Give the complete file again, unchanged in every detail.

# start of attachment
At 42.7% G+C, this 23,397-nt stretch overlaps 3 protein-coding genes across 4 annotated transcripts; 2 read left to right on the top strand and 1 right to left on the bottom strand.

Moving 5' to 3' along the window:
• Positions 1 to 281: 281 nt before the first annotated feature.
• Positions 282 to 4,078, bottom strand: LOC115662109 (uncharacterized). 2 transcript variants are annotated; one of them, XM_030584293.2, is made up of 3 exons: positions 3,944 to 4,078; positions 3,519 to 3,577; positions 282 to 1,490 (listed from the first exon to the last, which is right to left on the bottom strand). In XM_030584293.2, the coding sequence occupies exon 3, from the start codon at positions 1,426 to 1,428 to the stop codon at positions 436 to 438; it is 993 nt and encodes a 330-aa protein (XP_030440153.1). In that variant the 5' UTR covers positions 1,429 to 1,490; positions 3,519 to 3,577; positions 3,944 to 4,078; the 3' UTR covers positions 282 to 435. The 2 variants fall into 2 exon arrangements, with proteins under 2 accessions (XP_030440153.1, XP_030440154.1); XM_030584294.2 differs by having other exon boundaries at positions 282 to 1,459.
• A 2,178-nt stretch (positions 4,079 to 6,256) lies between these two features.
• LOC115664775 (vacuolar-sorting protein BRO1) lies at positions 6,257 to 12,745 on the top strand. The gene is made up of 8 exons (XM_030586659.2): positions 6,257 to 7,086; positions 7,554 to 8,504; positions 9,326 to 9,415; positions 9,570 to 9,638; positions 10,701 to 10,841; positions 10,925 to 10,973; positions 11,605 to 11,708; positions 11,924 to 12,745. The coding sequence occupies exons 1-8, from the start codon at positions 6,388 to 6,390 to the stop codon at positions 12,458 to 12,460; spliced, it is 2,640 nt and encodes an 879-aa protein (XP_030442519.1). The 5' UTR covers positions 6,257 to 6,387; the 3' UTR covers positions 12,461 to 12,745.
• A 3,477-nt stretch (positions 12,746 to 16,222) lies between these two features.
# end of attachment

At 42.7% G+C, this 23,397-nt stretch overlaps 3 protein-coding genes across 4 annotated transcripts; 2 read left to right on the top strand and 1 right to left on the bottom strand.

Moving 5' to 3' along the window:
• Positions 1 to 281: 281 nt before the first annotated feature.
• Positions 282 to 4,078, bottom strand: LOC115662109 (uncharacterized). 2 transcript variants are annotated; one of them, XM_030584293.2, is made up of 3 exons: positions 3,944 to 4,078; positions 3,519 to 3,577; positions 282 to 1,490 (listed from the first exon to the last, which is right to left on the bottom strand). In XM_030584293.2, the coding sequence occupies exon 3, from the start codon at positions 1,426 to 1,428 to the stop codon at positions 436 to 438; it is 993 nt and encodes a 330-aa protein (XP_030440153.1). In that variant the 5' UTR covers positions 1,429 to 1,490; positions 3,519 to 3,577; positions 3,944 to 4,078; the 3' UTR covers positions 282 to 435. The 2 variants fall into 2 exon arrangements, with proteins under 2 accessions (XP_030440153.1, XP_030440154.1); XM_030584294.2 differs by having other exon boundaries at positions 282 to 1,459.
• A 2,178-nt stretch (positions 4,079 to 6,256) lies between these two features.
• LOC115664775 (vacuolar-sorting protein BRO1) lies at positions 6,257 to 12,745 on the top strand. The gene is made up of 8 exons (XM_030586659.2): positions 6,257 to 7,086; positions 7,554 to 8,504; positions 9,326 to 9,415; positions 9,570 to 9,638; positions 10,701 to 10,841; positions 10,925 to 10,973; positions 11,605 to 11,708; positions 11,924 to 12,745. The coding sequence occupies exons 1-8, from the start codon at positions 6,388 to 6,390 to the stop codon at positions 12,458 to 12,460; spliced, it is 2,640 nt and encodes an 879-aa protein (XP_030442519.1). The 5' UTR covers positions 6,257 to 6,387; the 3' UTR covers positions 12,461 to 12,745.
• A 3,477-nt stretch (positions 12,746 to 16,222) lies between these two features.